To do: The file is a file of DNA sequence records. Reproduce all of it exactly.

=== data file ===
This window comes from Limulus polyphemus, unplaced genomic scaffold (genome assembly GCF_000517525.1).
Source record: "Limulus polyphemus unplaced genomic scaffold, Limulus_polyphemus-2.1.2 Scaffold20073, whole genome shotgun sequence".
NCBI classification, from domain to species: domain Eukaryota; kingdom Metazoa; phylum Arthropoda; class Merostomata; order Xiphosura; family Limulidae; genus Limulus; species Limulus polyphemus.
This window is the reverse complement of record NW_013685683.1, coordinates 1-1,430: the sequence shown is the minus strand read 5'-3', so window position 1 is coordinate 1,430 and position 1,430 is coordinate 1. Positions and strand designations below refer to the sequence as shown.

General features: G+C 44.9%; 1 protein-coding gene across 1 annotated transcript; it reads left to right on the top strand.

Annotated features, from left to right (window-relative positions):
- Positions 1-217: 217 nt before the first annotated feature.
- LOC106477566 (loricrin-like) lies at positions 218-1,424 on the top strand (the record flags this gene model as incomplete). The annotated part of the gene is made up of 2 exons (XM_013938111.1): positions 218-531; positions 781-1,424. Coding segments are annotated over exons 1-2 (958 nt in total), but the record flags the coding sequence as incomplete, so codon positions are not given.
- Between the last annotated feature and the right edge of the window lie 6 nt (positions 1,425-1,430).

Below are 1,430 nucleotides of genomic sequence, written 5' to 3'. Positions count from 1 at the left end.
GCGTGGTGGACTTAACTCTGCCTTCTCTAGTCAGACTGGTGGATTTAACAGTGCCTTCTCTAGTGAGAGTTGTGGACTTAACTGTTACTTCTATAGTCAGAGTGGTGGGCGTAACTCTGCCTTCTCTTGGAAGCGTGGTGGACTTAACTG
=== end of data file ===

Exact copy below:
This window comes from Limulus polyphemus, unplaced genomic scaffold (genome assembly GCF_000517525.1).
Source record: "Limulus polyphemus unplaced genomic scaffold, Limulus_polyphemus-2.1.2 Scaffold20073, whole genome shotgun sequence".
NCBI classification, from domain to species: domain Eukaryota; kingdom Metazoa; phylum Arthropoda; class Merostomata; order Xiphosura; family Limulidae; genus Limulus; species Limulus polyphemus.
This window is the reverse complement of record NW_013685683.1, coordinates 1-1,430: the sequence shown is the minus strand read 5'-3', so window position 1 is coordinate 1,430 and position 1,430 is coordinate 1. Positions and strand designations below refer to the sequence as shown.

General features: G+C 44.9%; 1 protein-coding gene across 1 annotated transcript; it reads left to right on the top strand.

Annotated features, from left to right (window-relative positions):
- Positions 1-217: 217 nt before the first annotated feature.
- LOC106477566 (loricrin-like) lies at positions 218-1,424 on the top strand (the record flags this gene model as incomplete). The annotated part of the gene is made up of 2 exons (XM_013938111.1): positions 218-531; positions 781-1,424. Coding segments are annotated over exons 1-2 (958 nt in total), but the record flags the coding sequence as incomplete, so codon positions are not given.
- Between the last annotated feature and the right edge of the window lie 6 nt (positions 1,425-1,430).

Below are 1,430 nucleotides of genomic sequence, written 5' to 3'. Positions count from 1 at the left end.
GCGTGGTGGACTTAACTCTGCCTTCTCTAGTCAGACTGGTGGATTTAACAGTGCCTTCTCTAGTGAGAGTTGTGGACTTAACTGTTACTTCTATAGTCAGAGTGGTGGGCGTAACTCTGCCTTCTCTTGGAAGCGTGGTGGACTTAACTG